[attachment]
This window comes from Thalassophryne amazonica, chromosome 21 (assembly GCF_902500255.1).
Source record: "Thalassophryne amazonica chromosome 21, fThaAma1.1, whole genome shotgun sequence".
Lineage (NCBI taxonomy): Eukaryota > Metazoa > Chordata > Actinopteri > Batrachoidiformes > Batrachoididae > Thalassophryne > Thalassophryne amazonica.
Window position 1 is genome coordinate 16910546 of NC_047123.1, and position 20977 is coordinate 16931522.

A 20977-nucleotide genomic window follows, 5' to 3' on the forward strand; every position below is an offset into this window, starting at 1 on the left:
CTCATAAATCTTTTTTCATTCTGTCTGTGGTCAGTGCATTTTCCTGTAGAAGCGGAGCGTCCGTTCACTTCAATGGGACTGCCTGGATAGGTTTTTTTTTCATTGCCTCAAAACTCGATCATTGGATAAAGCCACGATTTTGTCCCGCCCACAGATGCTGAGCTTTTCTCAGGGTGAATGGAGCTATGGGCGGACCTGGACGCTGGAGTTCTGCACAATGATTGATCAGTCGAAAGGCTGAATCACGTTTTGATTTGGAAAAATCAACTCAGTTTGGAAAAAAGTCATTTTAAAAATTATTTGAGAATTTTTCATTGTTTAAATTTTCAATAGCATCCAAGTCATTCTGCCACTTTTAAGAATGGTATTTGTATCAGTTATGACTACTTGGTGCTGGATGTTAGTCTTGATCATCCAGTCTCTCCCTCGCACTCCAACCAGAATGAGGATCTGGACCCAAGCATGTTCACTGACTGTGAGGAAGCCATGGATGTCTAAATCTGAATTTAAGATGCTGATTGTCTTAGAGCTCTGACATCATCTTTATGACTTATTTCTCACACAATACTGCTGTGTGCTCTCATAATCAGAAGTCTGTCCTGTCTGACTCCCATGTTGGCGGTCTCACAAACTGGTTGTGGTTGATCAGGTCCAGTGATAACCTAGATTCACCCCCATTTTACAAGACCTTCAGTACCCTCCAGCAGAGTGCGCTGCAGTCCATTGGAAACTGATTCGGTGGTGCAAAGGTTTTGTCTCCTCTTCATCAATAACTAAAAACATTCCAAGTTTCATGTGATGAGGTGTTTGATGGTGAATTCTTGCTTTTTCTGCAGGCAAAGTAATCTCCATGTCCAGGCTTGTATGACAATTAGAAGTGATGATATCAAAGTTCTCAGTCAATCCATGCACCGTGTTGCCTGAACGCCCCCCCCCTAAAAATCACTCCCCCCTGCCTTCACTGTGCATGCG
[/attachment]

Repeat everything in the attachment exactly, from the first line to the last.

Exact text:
This window comes from Thalassophryne amazonica, chromosome 21 (assembly GCF_902500255.1).
Source record: "Thalassophryne amazonica chromosome 21, fThaAma1.1, whole genome shotgun sequence".
Lineage (NCBI taxonomy): Eukaryota > Metazoa > Chordata > Actinopteri > Batrachoidiformes > Batrachoididae > Thalassophryne > Thalassophryne amazonica.
Window position 1 is genome coordinate 16910546 of NC_047123.1, and position 20977 is coordinate 16931522.

A 20977-nucleotide genomic window follows, 5' to 3' on the forward strand; every position below is an offset into this window, starting at 1 on the left:
CTCATAAATCTTTTTTCATTCTGTCTGTGGTCAGTGCATTTTCCTGTAGAAGCGGAGCGTCCGTTCACTTCAATGGGACTGCCTGGATAGGTTTTTTTTTCATTGCCTCAAAACTCGATCATTGGATAAAGCCACGATTTTGTCCCGCCCACAGATGCTGAGCTTTTCTCAGGGTGAATGGAGCTATGGGCGGACCTGGACGCTGGAGTTCTGCACAATGATTGATCAGTCGAAAGGCTGAATCACGTTTTGATTTGGAAAAATCAACTCAGTTTGGAAAAAAGTCATTTTAAAAATTATTTGAGAATTTTTCATTGTTTAAATTTTCAATAGCATCCAAGTCATTCTGCCACTTTTAAGAATGGTATTTGTATCAGTTATGACTACTTGGTGCTGGATGTTAGTCTTGATCATCCAGTCTCTCCCTCGCACTCCAACCAGAATGAGGATCTGGACCCAAGCATGTTCACTGACTGTGAGGAAGCCATGGATGTCTAAATCTGAATTTAAGATGCTGATTGTCTTAGAGCTCTGACATCATCTTTATGACTTATTTCTCACACAATACTGCTGTGTGCTCTCATAATCAGAAGTCTGTCCTGTCTGACTCCCATGTTGGCGGTCTCACAAACTGGTTGTGGTTGATCAGGTCCAGTGATAACCTAGATTCACCCCCATTTTACAAGACCTTCAGTACCCTCCAGCAGAGTGCGCTGCAGTCCATTGGAAACTGATTCGGTGGTGCAAAGGTTTTGTCTCCTCTTCATCAATAACTAAAAACATTCCAAGTTTCATGTGATGAGGTGTTTGATGGTGAATTCTTGCTTTTTCTGCAGGCAAAGTAATCTCCATGTCCAGGCTTGTATGACAATTAGAAGTGATGATATCAAAGTTCTCAGTCAATCCATGCACCGTGTTGCCTGAACGCCCCCCCCCTAAAAATCACTCCCCCCTGCCTTCACTGTGCATGCG